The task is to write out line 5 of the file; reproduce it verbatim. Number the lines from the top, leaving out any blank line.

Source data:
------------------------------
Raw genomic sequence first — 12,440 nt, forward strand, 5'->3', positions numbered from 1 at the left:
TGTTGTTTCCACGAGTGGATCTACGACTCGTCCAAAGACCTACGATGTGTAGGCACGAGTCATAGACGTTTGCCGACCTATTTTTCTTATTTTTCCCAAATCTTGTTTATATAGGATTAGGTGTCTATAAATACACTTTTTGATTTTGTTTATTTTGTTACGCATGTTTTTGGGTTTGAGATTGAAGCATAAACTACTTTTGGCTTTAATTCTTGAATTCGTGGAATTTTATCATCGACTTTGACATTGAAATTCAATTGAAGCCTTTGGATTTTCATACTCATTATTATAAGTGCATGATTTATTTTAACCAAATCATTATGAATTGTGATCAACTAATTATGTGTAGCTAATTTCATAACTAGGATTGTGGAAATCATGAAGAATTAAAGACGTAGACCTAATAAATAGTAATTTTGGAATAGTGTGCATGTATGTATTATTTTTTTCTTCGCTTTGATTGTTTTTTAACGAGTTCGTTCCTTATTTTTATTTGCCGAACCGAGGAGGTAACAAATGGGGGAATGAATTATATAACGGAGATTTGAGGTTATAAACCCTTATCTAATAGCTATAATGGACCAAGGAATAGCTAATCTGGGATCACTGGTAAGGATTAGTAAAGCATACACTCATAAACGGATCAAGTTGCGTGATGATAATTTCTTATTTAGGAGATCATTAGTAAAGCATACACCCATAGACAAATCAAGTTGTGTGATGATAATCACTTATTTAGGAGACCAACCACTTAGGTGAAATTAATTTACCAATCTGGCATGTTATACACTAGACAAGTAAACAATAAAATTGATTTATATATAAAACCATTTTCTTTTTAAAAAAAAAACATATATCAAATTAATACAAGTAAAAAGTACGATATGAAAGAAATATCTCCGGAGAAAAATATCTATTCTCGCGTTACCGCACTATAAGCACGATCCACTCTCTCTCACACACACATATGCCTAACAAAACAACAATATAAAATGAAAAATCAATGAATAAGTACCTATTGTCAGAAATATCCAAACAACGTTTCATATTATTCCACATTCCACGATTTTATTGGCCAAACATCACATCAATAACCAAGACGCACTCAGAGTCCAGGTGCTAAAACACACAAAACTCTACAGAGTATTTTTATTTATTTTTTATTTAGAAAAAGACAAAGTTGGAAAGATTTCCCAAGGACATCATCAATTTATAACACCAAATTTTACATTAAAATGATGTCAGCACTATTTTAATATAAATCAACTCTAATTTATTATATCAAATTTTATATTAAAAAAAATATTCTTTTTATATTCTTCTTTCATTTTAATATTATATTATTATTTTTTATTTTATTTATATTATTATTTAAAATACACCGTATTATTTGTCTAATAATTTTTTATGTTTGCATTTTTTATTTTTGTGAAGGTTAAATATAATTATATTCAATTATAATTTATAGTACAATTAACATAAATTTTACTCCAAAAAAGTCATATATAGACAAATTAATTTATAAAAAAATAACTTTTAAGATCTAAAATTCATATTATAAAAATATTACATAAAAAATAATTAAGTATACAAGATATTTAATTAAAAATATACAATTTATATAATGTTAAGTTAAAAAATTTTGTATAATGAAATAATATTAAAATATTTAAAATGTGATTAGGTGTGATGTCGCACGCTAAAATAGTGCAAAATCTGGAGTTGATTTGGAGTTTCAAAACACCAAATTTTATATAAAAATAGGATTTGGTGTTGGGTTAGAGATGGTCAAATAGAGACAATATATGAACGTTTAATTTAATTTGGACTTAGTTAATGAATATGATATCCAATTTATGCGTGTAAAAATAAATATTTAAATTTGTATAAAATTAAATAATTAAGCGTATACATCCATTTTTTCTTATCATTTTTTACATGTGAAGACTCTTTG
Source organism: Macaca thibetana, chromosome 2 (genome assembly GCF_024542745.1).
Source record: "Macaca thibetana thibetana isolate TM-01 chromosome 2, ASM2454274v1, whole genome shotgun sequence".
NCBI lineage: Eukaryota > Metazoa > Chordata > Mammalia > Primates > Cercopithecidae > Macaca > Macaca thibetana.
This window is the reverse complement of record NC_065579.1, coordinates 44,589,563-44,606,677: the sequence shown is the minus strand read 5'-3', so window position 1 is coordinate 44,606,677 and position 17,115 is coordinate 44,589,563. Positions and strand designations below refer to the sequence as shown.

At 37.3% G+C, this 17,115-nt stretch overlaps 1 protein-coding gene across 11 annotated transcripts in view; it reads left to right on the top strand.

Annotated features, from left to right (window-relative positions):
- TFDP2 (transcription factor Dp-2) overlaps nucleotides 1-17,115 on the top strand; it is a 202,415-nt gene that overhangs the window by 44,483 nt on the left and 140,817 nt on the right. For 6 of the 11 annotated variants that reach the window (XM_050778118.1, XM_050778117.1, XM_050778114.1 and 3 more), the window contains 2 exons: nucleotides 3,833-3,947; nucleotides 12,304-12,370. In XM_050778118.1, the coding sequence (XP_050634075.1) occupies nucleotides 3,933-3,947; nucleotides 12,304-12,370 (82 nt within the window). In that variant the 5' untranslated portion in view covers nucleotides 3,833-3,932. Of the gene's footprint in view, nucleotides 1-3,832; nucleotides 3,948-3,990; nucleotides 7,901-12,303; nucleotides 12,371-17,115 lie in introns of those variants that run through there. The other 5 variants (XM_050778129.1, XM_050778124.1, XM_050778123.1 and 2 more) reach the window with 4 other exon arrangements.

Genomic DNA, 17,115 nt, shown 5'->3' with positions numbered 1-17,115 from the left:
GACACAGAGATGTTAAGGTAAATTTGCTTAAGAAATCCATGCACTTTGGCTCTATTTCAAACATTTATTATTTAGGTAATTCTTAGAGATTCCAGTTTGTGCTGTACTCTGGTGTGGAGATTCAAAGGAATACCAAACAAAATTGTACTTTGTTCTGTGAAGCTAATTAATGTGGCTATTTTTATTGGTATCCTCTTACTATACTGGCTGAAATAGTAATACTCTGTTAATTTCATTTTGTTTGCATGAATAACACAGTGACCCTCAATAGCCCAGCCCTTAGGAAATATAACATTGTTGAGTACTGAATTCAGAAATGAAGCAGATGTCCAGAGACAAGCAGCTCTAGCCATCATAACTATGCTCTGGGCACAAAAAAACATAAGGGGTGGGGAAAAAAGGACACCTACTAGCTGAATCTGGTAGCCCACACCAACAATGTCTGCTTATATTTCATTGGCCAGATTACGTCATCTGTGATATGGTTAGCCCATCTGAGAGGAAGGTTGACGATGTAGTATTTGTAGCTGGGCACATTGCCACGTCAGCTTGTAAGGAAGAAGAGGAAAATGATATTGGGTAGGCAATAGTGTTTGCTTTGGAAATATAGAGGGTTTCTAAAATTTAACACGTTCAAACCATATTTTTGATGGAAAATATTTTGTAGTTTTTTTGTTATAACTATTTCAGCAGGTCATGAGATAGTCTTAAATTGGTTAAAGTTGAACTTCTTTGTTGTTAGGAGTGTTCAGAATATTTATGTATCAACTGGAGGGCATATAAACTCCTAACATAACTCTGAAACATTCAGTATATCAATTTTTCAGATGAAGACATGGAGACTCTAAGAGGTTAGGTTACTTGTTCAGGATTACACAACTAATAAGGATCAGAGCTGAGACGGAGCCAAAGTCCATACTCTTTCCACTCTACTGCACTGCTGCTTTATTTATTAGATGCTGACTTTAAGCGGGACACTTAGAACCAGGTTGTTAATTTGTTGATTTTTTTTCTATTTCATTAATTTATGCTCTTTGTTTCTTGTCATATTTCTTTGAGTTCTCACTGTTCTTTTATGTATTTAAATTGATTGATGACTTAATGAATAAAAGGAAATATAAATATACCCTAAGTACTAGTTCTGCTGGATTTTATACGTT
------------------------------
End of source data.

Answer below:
NCBI lineage: Eukaryota > Metazoa > Chordata > Mammalia > Primates > Cercopithecidae > Macaca > Macaca thibetana.